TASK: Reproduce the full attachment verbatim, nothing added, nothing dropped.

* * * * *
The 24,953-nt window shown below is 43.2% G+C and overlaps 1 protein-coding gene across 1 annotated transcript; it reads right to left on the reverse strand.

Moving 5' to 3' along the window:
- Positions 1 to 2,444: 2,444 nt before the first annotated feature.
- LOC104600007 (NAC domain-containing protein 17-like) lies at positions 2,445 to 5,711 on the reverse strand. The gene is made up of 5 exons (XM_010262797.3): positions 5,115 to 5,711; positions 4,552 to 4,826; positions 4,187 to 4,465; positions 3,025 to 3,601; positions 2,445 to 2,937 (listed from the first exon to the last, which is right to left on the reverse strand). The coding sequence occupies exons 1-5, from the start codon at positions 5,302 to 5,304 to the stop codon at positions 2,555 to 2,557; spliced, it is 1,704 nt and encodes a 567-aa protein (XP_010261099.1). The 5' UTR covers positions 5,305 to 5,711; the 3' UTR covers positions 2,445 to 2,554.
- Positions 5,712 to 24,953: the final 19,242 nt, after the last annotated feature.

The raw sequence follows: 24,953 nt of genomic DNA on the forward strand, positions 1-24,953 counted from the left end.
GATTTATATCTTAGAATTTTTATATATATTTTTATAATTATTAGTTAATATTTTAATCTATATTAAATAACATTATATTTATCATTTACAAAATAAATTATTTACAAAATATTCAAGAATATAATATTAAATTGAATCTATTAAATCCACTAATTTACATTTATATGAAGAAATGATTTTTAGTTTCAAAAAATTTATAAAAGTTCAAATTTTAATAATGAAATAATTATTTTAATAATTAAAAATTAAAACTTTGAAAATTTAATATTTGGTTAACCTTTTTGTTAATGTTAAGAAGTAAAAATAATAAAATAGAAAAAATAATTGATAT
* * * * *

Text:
The 24,953-nt window shown below is 43.2% G+C and overlaps 1 protein-coding gene across 1 annotated transcript; it reads right to left on the reverse strand.

Moving 5' to 3' along the window:
- Positions 1 to 2,444: 2,444 nt before the first annotated feature.
- LOC104600007 (NAC domain-containing protein 17-like) lies at positions 2,445 to 5,711 on the reverse strand. The gene is made up of 5 exons (XM_010262797.3): positions 5,115 to 5,711; positions 4,552 to 4,826; positions 4,187 to 4,465; positions 3,025 to 3,601; positions 2,445 to 2,937 (listed from the first exon to the last, which is right to left on the reverse strand). The coding sequence occupies exons 1-5, from the start codon at positions 5,302 to 5,304 to the stop codon at positions 2,555 to 2,557; spliced, it is 1,704 nt and encodes a 567-aa protein (XP_010261099.1). The 5' UTR covers positions 5,305 to 5,711; the 3' UTR covers positions 2,445 to 2,554.
- Positions 5,712 to 24,953: the final 19,242 nt, after the last annotated feature.

The raw sequence follows: 24,953 nt of genomic DNA on the forward strand, positions 1-24,953 counted from the left end.
GATTTATATCTTAGAATTTTTATATATATTTTTATAATTATTAGTTAATATTTTAATCTATATTAAATAACATTATATTTATCATTTACAAAATAAATTATTTACAAAATATTCAAGAATATAATATTAAATTGAATCTATTAAATCCACTAATTTACATTTATATGAAGAAATGATTTTTAGTTTCAAAAAATTTATAAAAGTTCAAATTTTAATAATGAAATAATTATTTTAATAATTAAAAATTAAAACTTTGAAAATTTAATATTTGGTTAACCTTTTTGTTAATGTTAAGAAGTAAAAATAATAAAATAGAAAAAATAATTGATAT